John Paul Stevens: ‘Money is not speech’

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Retired Supreme Court Justice John Paul Stevens argued Wednesday that a constitutional amendment is needed to slow the flow of money into politics.

“While money is used to finance speech, money is not speech,” Stevens said in testimony before the Senate Rules Committee.

Stevens, who left the bench in 2010, admonished the high court’s prevailing stance on campaign finance regulations but stopped short of criticizing his former colleagues over a pair of major rulings that critics decry as allowing virtually unbridled spending on federal elections.

{mosads}Still, Stevens, who usually sided with the more liberal justices, offered a vigorous argument against Chief Justice John Roberts’s court’s findings in favor of looser campaign finance regulations, made in deference to free speech protections for both corporations and individual donors.

“Those financial activities should not receive precisely the same constitutional protections as speech itself,” he said. “After all, campaign funds were used to finance the Watergate burglary.”

Stevens did not mention by name the high court’s contentious Citizens United v. FEC and McCutcheon v. FEC decisions that relaxed campaign finance regulations. Rather, he said the court’s central error on campaign finance stems from the 1976 Buckley v. Valeo ruling.

That decision denied Congress the right to impose limits on campaign finance, a provision that Stevens said should be overturned.

He proposed the adoption of a constitutional amendment providing that: “Neither the First Amendment nor any provision of this Constitution shall be construed to prohibit the Congress or any state from imposing reasonable limits on the amount of money that candidates for public office, or their supporters, may spend on election campaigns.”

Constitutional amendments require a two-thirds vote in both chambers of Congress and must be ratified by three quarters of the states.

Republicans on the panel appeared unlikely to embrace the plan, arguing that more stringent campaign finance regulations would impinge on free speech.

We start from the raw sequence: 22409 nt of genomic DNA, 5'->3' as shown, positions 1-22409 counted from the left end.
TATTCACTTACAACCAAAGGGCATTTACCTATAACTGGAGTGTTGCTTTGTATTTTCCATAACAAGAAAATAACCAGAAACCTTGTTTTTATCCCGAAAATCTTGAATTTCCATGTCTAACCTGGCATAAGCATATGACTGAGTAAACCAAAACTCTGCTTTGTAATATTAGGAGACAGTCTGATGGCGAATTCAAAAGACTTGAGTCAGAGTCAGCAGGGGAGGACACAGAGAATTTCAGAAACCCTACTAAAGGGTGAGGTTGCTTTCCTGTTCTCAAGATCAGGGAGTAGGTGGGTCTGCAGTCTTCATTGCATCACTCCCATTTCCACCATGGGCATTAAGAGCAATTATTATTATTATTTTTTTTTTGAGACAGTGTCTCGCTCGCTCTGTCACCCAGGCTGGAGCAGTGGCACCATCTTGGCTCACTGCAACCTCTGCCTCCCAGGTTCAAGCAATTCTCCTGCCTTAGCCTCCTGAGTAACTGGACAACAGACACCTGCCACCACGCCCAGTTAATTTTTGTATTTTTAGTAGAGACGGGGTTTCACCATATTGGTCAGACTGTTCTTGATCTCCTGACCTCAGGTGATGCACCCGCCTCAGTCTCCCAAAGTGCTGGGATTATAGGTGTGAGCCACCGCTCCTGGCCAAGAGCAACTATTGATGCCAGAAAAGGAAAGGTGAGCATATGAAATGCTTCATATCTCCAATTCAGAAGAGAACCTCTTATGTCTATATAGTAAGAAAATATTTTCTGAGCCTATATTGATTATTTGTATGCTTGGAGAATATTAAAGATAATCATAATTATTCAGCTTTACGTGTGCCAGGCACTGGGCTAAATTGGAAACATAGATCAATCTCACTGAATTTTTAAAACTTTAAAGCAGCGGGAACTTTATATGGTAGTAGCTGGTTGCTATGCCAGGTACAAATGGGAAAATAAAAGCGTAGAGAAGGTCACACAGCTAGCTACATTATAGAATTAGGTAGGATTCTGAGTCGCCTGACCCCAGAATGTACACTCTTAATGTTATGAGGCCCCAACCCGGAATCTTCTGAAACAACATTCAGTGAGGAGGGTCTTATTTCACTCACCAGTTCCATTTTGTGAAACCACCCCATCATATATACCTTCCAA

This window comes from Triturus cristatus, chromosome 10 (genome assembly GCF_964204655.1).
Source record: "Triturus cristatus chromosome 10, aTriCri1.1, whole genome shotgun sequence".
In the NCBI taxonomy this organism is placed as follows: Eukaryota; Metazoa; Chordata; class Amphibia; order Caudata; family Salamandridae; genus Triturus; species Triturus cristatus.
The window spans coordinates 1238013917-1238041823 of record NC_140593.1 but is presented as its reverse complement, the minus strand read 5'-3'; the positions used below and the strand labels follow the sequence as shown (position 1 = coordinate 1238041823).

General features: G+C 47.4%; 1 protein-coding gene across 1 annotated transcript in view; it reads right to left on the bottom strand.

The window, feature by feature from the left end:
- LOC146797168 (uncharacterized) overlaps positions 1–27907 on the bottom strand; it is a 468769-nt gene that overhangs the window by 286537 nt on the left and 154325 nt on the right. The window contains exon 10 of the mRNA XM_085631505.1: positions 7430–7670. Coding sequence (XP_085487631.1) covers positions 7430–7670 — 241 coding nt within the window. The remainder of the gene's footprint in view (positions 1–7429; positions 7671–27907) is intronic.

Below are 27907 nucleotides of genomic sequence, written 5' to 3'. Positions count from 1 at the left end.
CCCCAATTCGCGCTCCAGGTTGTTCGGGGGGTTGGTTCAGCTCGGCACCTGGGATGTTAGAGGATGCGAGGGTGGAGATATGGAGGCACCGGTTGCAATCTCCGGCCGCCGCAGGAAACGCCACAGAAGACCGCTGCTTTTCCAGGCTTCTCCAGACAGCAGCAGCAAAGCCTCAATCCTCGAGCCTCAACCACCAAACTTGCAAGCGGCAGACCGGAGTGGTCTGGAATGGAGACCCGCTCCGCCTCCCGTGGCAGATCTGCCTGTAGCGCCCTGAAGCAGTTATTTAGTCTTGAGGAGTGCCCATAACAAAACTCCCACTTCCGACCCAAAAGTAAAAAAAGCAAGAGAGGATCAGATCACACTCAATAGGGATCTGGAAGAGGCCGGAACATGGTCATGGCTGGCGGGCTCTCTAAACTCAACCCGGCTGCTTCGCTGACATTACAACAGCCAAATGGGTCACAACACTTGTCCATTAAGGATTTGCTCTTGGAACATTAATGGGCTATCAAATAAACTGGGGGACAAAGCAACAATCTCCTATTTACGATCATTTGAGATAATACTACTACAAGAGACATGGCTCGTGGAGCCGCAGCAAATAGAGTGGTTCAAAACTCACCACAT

“Money is and always has been used as a critical tool of speech,” said Sen. Ted Cruz (R-Texas).

Since the Citizens United decision in 2010, money has flowed to super-PACs and nonprofit groups that operate outside of the party system. Unlimited donations can be made to both types of groups and, in the case of the nonprofit world, without disclosure to the public on who’s giving.

Last month’s McCutcheon ruling wiped away decades-old limits on an individual’s overall campaign contributions for a given election cycle.

In response to those decisions, Senate Democrats announced plans to bring their own constitutional amendment up for a vote this year.

Sen. Charles Schumer, chairman of the Senate Rules Committee, said the amendment would overturn the high court’s contentious decisions that relaxed campaign finance regulations.

“These decisions, and others like them, could result in the end of any fairness in the political system as we know it, and open the door to an era of corruption like we haven’t seen in this country for over a century,” the New York Democrat said Wednesday morning.

The amendment, sponsored by Sen. Tom Udall (D-N.M.), would bolster the Federal Election Commission’s authority to limit and regulate the raising and spending of money for federal campaigns.

It would also grant Congress and state governments the authority to regulate and limit independent expenditures, such as super-PAC spending.

Stevens contended that unlimited campaign spending threatens to erode the process of self-government.

“They create a risk that successful candidates will pay more attention to the interests of non-voters who provided them with money than the interests of the voters who elected them,” he said. That risk is unacceptable.”

Tags Buckley v. Valeo Campaign finance evolution Citizens United v. Federal Election Commission Federal Election Commission John Paul Stevens Supreme Court of the United States

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